Thursday, March 18, 2010

How to test post-conditions

A pretty good student, Joshua Muheim, just asked me what the simplest way was to check postconditions. And my answer was the following:

Joshua, this is a research question! To the best of my knowledge, currently and in practice, developers use steamroller tactics to check postconditions. The standard way to verify that the LHC works as intended, in a method exterminate on a class EarthPopulation:
exterminate
| oldSize |
oldSize := self size.
LHC switchOn.
self size should < oldSize.

That is, you copy whatever you intend to change and then compare new with old value. It isn’t difficult to imagine that this can lead to trouble if whatever you want to change isn’t cloneable. And of course it isn't possible to switch off the overhead of these assertions.* And that’s where Histoory (by Pluquet et al) comes to the rescue. Not only does it work independent of the cloneability, it also provides a much cleaner syntax:
exterminate
[LHC swithOn]
postCond: [:old | old size should < self size]

Alas, it isn’t in the latest flavor of any programming language, so I truly hope that Histoory will make it into Pharo :).

* I added this sentence after Joshua's correct observation of this problem.

6 comments:

  1. But what about the overhead of creating these oldSize etc. variables? They should only be created when assertions are turned on, right? So in your version, they are always created.

    I guess in Ruby (or any other "cool" programming language) you could do such things using blocks or something...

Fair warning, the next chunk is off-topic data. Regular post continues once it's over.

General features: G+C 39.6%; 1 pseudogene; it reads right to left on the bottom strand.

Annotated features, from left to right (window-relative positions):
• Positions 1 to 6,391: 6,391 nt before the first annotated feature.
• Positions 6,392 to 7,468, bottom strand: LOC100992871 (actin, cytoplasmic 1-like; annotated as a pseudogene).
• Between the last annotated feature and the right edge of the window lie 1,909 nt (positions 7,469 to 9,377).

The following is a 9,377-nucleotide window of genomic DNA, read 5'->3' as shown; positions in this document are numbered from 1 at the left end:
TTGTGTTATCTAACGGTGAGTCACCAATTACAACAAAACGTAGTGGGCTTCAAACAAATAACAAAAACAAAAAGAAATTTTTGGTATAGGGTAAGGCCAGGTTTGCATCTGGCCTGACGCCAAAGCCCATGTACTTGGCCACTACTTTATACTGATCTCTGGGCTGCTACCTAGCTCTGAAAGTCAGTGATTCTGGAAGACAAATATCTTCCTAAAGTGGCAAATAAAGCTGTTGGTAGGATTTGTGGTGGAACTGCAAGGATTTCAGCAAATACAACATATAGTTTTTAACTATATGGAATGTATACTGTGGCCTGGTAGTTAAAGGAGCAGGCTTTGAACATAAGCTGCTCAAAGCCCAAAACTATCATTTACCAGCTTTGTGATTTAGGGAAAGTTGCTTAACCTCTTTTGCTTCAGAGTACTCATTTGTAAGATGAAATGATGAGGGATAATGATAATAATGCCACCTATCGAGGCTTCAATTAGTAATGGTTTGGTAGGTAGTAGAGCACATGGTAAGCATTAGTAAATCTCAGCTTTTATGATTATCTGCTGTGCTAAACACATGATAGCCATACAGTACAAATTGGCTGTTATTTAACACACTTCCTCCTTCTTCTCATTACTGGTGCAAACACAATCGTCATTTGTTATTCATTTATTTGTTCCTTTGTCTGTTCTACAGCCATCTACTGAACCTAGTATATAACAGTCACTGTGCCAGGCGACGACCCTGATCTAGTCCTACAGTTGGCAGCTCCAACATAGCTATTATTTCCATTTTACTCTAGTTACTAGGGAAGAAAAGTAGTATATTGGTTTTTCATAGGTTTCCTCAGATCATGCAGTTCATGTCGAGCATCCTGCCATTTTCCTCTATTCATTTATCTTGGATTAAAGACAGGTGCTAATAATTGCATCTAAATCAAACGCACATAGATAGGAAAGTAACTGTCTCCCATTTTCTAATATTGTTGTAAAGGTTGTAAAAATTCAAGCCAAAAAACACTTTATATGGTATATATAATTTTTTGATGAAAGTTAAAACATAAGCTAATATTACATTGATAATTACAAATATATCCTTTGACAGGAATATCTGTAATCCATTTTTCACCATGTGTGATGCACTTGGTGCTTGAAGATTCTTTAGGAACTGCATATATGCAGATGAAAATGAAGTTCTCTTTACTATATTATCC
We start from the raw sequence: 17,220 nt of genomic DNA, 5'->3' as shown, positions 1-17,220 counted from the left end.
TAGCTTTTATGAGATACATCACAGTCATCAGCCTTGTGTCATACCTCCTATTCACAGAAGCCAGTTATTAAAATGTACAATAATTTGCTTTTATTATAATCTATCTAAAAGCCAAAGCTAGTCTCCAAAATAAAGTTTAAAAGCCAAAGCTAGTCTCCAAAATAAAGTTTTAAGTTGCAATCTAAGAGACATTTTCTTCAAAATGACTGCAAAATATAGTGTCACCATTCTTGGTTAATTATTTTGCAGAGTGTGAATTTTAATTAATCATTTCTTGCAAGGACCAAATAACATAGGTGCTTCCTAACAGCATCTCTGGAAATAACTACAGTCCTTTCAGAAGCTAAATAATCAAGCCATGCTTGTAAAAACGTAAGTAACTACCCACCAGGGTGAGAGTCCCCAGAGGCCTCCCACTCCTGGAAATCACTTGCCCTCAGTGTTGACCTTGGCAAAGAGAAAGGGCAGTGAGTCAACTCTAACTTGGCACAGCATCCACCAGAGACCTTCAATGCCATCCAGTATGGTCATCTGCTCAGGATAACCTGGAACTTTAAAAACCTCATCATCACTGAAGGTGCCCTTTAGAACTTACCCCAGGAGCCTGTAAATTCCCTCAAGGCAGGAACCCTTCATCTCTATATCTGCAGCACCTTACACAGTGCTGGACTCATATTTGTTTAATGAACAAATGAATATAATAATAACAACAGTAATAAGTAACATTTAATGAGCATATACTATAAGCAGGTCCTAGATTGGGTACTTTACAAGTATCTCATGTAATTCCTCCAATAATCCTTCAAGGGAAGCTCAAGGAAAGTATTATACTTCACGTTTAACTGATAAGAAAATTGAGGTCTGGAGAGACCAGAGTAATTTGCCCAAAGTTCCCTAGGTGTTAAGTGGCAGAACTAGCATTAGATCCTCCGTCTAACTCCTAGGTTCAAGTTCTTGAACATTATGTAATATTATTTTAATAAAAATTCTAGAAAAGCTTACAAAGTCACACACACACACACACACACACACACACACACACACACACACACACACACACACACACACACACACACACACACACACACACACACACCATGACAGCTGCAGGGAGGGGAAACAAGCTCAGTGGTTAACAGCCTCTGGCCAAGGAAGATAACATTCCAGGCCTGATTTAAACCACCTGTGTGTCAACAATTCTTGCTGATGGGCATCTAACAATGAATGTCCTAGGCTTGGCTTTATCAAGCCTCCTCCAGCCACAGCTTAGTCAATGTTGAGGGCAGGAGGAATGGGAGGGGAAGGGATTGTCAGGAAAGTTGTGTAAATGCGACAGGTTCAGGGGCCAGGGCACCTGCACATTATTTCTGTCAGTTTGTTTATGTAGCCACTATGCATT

assert_postcondition(:old => size, :expected => size + 1) do
    size += 1
    end

    Oh, right, I forgot how really bothersome java is... What a pitty it's still the programming language #1 that's taught at the universities...

    Sincerely yours, the pretty good student ;-)

    ReplyDelete
  2. Hi, that's a correct observation. Of course, the Histoory code is in one of these cool languages, and there it's perfectly possible to switch off postconditions.

    And about Java: I won't comment on my preferences in the scope of the class, but this being my own blog … Java is really missing some advances in programming languages that can be missed only too easily.

    ReplyDelete
  3. There is a programming language, which implements pre- and postconditions very well: Eiffel.

    In Eiffel it's very easy to check pre- and postconditions. But even in this case, a certain additional overhead remains.

    Cheers Pat

    ReplyDelete
  4. Hi Pat,

    I receive a lot of pointers to Eiffel. I think the day where I just won't be able to avoid studying it has finally arrived …

    ReplyDelete
  5. I'm always complaining about still using Java as the first language that students learn. In my opinion, it just doesn't fit for this purpose - it's too tedious, too unintuitive, too heavy... It's just no fun to work with it - or to learn programming with it.

    ReplyDelete
  6. Write unit tests?

    ReplyDelete

Note: Only a member of this blog may post a comment.